Life StoryJun/Jul 2012 Issue

Actress Pauley Perrette

The popular star of NCIS lives with food allergies

It was 2003 when Pauley Perrette first played Goth forensic scientist Abby Sciuto on the TV global sensation NCIS. In 2011, she was voted America’s favorite prime-time television star.

The Southern-bred actress began her climb up the fame ladder in commercials while living in New York City and doing some modeling. When she moved to Los Angeles, she landed roles in Frasier, Time of Your Life and Murder One, to name a few. But it was a guest spot on JAG that led to her role as Abby on NCIS.

Perrette’s early goals were to work with animals or be an FBI agent, having studied at John Jay School of Criminal Science—and to live a long, happy and healthy life. To this end, she is disciplined about physical activity and healthy eating habits and always tries to look on the bright side of life.

 

Living Without You studied criminology and now you’re involved in forensic science on a daily basis on the set of NCIS. Karma?

Pauley Perrette My obsession with crime came from a basic question that I started thinking about when I was around 13 years old. It had to do with humanity and the human experience, the fact that humans can make life so much harder for others by committing a crime. I worked with America’s Most Wanted and John Walsh, too. With my job now, I work a lot with police officers and law enforcement—federal and local—so I definitely would have gone into this field if I weren’t an actress.

What do you do on a regular basis to cut down on stress?

One thing is, I’m a huge television person. I love watching TV. And one of my favorite shows is mine—I watch the NCIS marathons and I watch the reruns. Another thing is having friends in my life. I cherish my friendships and couldn’t live without them. Just going out and having great conversations is stress reducing for me. Kickboxing is another thing. I hit the bag pretty much every day. Kickboxing is amazing for strength and good balance. Plus, it feels good. It’s a great overall workout and gets rid of stress.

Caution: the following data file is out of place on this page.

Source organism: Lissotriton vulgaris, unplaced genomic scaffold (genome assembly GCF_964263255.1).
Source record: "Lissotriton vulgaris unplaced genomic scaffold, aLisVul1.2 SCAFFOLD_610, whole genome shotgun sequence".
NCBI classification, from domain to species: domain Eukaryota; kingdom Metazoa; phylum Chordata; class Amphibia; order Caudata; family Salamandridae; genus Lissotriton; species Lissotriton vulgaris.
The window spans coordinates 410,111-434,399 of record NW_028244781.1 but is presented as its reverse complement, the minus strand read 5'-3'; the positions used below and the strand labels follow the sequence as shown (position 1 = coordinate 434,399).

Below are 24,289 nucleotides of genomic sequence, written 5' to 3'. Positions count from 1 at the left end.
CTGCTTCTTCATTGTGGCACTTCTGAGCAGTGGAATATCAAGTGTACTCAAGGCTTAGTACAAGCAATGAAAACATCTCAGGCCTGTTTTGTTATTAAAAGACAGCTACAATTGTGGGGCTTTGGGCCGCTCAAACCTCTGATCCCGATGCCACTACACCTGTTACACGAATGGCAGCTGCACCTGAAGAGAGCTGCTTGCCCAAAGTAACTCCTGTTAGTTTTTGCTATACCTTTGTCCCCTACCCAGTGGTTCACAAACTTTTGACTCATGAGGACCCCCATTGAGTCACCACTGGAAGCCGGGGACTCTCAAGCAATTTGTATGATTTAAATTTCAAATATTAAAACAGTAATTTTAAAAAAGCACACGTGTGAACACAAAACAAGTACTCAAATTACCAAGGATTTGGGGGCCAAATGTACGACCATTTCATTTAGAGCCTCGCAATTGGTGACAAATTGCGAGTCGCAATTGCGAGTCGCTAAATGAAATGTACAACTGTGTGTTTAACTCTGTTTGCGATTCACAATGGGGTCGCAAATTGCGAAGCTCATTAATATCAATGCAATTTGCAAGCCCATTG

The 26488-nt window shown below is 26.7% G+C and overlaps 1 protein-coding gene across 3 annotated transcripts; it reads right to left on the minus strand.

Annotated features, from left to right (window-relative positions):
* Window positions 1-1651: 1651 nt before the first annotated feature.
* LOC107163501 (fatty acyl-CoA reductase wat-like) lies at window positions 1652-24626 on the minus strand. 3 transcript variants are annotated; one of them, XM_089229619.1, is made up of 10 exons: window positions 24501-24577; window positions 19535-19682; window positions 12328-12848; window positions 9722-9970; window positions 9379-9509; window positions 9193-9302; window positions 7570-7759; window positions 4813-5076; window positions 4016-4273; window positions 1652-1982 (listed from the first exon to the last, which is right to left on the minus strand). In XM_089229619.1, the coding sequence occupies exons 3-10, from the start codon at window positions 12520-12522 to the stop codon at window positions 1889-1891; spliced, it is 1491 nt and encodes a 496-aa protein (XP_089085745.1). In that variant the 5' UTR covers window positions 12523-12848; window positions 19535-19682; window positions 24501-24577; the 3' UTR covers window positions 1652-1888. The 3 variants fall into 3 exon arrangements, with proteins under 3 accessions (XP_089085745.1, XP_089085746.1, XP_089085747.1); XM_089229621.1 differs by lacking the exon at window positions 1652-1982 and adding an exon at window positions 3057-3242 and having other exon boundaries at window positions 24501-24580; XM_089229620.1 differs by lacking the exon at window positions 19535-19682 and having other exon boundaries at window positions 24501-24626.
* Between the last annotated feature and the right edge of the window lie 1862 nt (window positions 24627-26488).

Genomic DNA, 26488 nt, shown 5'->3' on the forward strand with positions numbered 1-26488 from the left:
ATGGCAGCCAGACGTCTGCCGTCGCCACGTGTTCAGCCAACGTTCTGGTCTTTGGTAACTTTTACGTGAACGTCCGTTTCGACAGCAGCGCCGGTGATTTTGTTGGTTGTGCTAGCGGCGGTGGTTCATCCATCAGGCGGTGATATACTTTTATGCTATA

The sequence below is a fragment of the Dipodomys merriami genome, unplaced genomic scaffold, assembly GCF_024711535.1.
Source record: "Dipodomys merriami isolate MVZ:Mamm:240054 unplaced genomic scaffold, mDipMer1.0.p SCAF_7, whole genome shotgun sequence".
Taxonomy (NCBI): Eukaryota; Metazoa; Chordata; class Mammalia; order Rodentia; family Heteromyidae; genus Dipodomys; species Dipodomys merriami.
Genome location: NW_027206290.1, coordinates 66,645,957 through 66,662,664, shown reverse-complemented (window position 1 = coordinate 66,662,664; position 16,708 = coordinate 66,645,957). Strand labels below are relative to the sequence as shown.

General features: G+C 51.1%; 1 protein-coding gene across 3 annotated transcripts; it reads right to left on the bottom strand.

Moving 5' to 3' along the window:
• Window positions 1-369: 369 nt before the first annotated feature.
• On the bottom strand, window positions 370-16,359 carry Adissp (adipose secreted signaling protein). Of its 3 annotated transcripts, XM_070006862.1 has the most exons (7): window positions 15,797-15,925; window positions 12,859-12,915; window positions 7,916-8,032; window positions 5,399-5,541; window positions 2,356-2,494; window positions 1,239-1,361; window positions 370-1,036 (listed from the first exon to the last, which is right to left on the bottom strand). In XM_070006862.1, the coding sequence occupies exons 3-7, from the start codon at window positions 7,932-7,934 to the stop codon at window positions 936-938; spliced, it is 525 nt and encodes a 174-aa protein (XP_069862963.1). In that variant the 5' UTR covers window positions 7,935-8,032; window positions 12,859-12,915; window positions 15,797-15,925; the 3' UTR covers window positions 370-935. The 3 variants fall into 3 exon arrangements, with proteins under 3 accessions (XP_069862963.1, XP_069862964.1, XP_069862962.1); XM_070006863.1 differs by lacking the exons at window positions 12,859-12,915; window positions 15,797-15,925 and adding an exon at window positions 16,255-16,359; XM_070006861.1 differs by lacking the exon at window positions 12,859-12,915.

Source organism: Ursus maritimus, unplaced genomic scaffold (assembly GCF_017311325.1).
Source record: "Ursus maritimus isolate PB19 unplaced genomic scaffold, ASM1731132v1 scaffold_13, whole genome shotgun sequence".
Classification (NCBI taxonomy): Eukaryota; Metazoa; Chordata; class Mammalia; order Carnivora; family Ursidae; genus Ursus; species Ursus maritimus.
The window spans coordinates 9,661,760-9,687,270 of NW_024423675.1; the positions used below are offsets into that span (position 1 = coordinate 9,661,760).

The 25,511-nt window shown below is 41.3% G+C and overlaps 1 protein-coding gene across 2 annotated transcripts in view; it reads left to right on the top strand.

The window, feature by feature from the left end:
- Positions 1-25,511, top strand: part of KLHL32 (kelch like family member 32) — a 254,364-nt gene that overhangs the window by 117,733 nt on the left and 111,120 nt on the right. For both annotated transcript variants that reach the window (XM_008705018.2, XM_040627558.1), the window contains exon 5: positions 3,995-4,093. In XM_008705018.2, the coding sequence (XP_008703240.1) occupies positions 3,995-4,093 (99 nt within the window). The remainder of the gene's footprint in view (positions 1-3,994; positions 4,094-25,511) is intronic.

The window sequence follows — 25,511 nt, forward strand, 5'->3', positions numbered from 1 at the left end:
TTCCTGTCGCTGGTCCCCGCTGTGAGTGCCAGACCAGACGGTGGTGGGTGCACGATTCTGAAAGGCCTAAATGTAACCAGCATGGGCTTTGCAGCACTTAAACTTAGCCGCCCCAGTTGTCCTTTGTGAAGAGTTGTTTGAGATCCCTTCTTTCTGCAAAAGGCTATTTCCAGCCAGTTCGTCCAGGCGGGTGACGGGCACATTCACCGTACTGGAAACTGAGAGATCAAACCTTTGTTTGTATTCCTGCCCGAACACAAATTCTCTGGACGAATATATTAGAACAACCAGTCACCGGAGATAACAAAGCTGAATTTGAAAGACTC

Your skin is like porcelain. Any special skincare routine?

I use baby oil on my skin at night after I wash it with face soap from the drugstore. That’s it. Very simple. The main thing is, I haven’t been in the sun since I was a young teenager. And as silly as it sounds, I think my good skin has to do with being happy. I’m not happy constantly but I think that happiness is probably the best skincare regimen in the world. Be happy and be kind to people and to yourself. That’s the best thing you can do for overall health, including healthy skin.

What about diet? Have you omitted any foods over the years?

Oh, yes. I actually eat very few things. I’m allergic to onions and almost all herbs, such as dill, rosemary, basil…pretty much across the board. And I omitted sugar on my own five years ago but that was a personal choice. I gave it up for Lent one year, felt great with lots of energy and decided to do it again the following year. After the second time, I said, you know what? I’m done with sugar. I don’t use sugar substitutes either.

What actually happens to you if you ingest certain herbs?

It’s a definite allergic reaction. I break out in hives and it feels like my throat is closing up.

When were these allergies first noticed?

Onions have always given me an allergic reaction since I was a little girl. If there’s a fresh one cut up around me, my eyes swell up terribly and my throat, as well. Then I found out about basil when I, unfortunately, ate some pesto sauce on an airplane and my head swelled up like a watermelon. That was a very scary experience. It has happened with other herbs, as well, so I’ve learned to eat very cleanly.

Does this prove to be a challenge when dining out?

I just know how to order foods now. I order everything really plain—but I love plain, simple, clean foods anyway. Most restaurants are aware of people with food >70 allergies these days, so I basically say no to all herbs, just to be on the safe side.

So there are no herbs in your kitchen, right?

That’s right—no herbs.

What do you usually eat?

I always have turkey and whole grain bread on hand. I switched to whole grains when I gave up sugar. I have a drinkable yogurt in the morning along with a glass of pure juice, apple being my favorite. I can drink that all day.

What is the number one change in your life since becoming such a globally popular star?

[Laughs] I never had to think about combing my hair if I needed to run down to the drugstore. Now I have to think about stuff that I would never have considered before, like looking in the mirror before I go out the door. That’s what makes this business weird. If I roll out of bed and look bad, someone will take my picture and say I was partying hard the night before.

What have you done to give your character, Abby, her own identity?

My producers have been awesome in letting me incorporate a lot of my own stuff into Abby. Now she works for charities, just like I do in my real life. She works for Habitat for Humanity and worked with Petfinder.com, Save The Children, American Red Cross, Doctors Without Borders…all that came from me. Plus, I’m from the South and we just hug everybody. So instinctively I would hug people and that has become one of Abby’s traits.

Over the years, you’ve sported hair colors ranging from green to fire-engine red—to no hair at all. What three words best describe you?

[Long pause] Empathetic, faithful…. and goofy!

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